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Bad Medicine?

E.R. meets The Practice in the case of Dr. Rande Lazar.



Did federal prosecutors investigate Memphis pediatrician Dr. Rande Lazar and search his office to teach him a lesson about government power or to obtain documents?

In papers filed in the federal court, Lazar's attorneys claim that assistant U.S. attorney Kevin Whitmore told them he would get a search warrant for Lazar's office "to teach your client a lesson that I can get documents from him any time I want to. I could search his house if I want to."

The defense team says it's part of a pattern of a "loss of prosecutorial objectivity" and "misuse of executive power" in the three-year federal investigation of Lazar.

Lazar, a pediatrician specializing in ear, nose, and throat problems, was indicted in January on 115 counts of health-care fraud. He has since been the subject of two front-page stories in The Commercial Appeal recounting in detail his alleged misdeeds, his medical training in Mexico, his civic contributions, and his temporary loss of operating privileges at Methodist Hospital.

The government's indictment says Lazar performed unnecessary medical procedures on patients in the course of doing sinus surgery in order to defraud TennCare and other health-care benefit programs. As part of the alleged scheme, the government says Lazar's billings indicated he spent 15 to 30 minutes in face-to-face visits with patients when in fact Lazar often "was with a patient no more than 10 minutes." The government also says Lazar trained participants in a fellowship program to do the procedures and ordered them and his office staff to list him as the surgeon instead.

The case, which is expected to go to trial later this year, combines elements that could almost have been taken from hit television programs E.R. and The Practice. Lazar's former partner is Dr. Neal Beckford, president of the Memphis Medical Association. Their former office manager, Judy Luke, is expected to testify for the government against Lazar. Luke subsequently went to work for Beckford.

The pretrial motions have featured a bitter exchange of charges between prosecutors Whitmore and Cam Jones and former federal prosecutors Marc Garber, Dan Clancy, and Joe Whitley on the defense team. Clancy was a federal prosecutor in the West Tennessee district for several years. Garber worked as a federal prosecutor in Nevada and Florida, specializing in health-care fraud. Whitley left the defense team last year to become general counsel for the Department of Homeland Security at the request of President Bush.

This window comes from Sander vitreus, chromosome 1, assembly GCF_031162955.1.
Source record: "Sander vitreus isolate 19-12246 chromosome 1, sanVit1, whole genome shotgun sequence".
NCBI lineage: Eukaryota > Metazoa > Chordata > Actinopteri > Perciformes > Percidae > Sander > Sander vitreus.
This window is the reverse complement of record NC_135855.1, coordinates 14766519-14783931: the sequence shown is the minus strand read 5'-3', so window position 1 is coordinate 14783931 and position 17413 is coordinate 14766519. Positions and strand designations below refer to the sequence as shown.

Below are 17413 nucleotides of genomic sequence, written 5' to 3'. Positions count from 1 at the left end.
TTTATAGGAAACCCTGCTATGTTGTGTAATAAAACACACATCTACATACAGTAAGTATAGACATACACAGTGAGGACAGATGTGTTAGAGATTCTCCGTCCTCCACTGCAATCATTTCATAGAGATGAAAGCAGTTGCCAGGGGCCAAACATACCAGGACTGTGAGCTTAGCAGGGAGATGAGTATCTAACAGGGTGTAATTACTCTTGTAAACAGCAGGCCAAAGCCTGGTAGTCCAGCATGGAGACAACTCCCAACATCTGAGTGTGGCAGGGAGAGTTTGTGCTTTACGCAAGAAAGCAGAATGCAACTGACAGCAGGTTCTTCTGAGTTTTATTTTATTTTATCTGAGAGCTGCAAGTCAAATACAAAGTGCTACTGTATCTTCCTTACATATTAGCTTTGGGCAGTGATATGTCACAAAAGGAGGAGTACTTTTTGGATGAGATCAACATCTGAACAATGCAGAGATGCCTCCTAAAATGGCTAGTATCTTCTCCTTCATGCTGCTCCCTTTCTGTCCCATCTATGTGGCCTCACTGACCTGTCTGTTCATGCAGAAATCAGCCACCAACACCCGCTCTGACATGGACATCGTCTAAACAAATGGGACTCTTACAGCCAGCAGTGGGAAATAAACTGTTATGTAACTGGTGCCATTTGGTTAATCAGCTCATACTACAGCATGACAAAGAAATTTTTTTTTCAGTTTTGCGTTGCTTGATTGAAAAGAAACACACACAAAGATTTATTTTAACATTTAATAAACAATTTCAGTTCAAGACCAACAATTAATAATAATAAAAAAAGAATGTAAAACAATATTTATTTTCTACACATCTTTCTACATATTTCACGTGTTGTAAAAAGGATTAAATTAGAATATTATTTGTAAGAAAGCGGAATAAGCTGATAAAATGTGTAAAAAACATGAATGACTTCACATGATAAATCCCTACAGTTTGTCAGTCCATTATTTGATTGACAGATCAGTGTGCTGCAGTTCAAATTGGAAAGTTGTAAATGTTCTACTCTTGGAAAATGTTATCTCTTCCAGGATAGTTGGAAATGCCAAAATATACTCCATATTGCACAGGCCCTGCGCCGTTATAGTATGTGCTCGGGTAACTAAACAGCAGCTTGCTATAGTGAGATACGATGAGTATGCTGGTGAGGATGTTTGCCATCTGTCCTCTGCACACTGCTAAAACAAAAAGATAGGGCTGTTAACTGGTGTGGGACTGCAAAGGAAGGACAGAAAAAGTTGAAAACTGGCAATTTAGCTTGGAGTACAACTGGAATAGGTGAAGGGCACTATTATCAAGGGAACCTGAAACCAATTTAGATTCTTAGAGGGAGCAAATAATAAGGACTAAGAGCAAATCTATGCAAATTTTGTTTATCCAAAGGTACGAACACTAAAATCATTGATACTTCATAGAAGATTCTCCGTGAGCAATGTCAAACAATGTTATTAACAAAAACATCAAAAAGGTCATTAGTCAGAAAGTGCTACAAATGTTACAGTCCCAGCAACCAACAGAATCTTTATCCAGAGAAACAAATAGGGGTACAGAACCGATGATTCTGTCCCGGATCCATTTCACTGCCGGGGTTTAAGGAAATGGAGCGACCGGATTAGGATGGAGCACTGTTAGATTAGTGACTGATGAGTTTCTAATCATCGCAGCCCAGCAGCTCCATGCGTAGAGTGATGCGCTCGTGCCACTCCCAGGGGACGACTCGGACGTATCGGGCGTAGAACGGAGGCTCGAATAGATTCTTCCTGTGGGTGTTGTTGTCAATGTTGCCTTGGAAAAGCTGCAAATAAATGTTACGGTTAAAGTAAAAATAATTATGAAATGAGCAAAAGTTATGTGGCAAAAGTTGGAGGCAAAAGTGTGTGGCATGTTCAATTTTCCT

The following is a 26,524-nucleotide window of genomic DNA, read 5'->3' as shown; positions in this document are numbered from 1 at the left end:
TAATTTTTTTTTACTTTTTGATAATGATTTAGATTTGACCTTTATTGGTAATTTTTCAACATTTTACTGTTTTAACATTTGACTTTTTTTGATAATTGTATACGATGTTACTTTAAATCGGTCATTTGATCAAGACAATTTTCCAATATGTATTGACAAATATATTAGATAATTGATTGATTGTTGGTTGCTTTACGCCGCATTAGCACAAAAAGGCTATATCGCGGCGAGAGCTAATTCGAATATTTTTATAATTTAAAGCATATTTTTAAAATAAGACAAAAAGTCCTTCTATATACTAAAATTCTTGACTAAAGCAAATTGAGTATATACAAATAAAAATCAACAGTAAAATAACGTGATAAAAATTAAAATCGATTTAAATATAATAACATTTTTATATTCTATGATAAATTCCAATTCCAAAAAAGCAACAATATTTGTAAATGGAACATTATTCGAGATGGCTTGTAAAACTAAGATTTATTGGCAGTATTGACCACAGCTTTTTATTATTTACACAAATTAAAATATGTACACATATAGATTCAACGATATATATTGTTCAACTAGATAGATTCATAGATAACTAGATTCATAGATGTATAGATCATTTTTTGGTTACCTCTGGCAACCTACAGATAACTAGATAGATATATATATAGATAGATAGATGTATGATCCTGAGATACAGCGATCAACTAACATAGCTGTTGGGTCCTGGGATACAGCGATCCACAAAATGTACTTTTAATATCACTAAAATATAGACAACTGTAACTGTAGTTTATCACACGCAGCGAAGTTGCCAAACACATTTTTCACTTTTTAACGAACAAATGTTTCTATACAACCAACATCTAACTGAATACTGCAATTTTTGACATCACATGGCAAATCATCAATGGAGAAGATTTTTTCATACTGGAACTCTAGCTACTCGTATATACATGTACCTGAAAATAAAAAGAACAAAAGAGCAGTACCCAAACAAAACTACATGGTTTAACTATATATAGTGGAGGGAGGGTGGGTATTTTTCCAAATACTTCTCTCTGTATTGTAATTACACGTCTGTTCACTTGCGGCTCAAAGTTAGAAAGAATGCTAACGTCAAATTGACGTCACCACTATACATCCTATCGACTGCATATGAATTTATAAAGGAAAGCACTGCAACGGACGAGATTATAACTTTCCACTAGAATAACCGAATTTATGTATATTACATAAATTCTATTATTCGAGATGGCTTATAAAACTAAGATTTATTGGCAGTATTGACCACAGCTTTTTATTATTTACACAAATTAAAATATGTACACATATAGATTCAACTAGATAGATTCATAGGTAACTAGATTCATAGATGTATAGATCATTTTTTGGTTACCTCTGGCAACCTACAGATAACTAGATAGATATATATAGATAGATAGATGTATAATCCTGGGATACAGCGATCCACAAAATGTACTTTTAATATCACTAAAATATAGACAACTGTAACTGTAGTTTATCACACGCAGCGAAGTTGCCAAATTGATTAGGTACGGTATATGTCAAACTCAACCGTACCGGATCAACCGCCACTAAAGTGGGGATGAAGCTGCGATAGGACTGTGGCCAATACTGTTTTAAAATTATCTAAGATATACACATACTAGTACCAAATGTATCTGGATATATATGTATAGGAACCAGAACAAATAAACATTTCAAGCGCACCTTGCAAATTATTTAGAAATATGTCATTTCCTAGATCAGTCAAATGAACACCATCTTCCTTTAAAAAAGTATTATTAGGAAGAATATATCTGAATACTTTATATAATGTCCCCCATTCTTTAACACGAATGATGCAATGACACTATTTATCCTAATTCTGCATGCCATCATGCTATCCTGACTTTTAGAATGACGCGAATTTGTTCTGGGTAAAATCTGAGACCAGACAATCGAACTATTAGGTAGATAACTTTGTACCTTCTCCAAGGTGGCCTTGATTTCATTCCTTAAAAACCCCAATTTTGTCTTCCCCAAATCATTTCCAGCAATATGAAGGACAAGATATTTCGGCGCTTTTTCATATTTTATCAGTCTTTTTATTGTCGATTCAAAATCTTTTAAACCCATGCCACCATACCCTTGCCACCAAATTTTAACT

Before taking his new job, Whitley wrote a long letter to Larry Laurenzi, assistant U.S. attorney in Memphis. That letter has been entered in the case file.

"I do not believe any aspect of this matter is criminal in nature," Whitley wrote.

He said Whitmore's threat suggested the prosecutor was using the search warrant for intimidation rather than the proper purpose of obtaining evidence. He wrote that he normally deals directly with the assistant prosecutor involved in the case but was approaching Laurenzi because "I can no longer in good conscience and as counsel for our client remain silent without asking you for your guidance."

In other documents filed this week, defense attorneys Garber and Steven Farese claim prosecutors have taken a "terrifying" view of the Fifth Amendment in a March 18th letter from Jones to Farese.

"I understand from our conversation yesterday that you now intend to assert a Fifth Amendment privilege as to these records," Jones wrote. "That statement indicates to me that the records are incriminating. Thus, any attempt to present those articles, notes, or outlines during trial will be opposed."

Farese and Garber argued in a motion filed this week that this is "another in a growing line of prosecutorial abuses" in the case.

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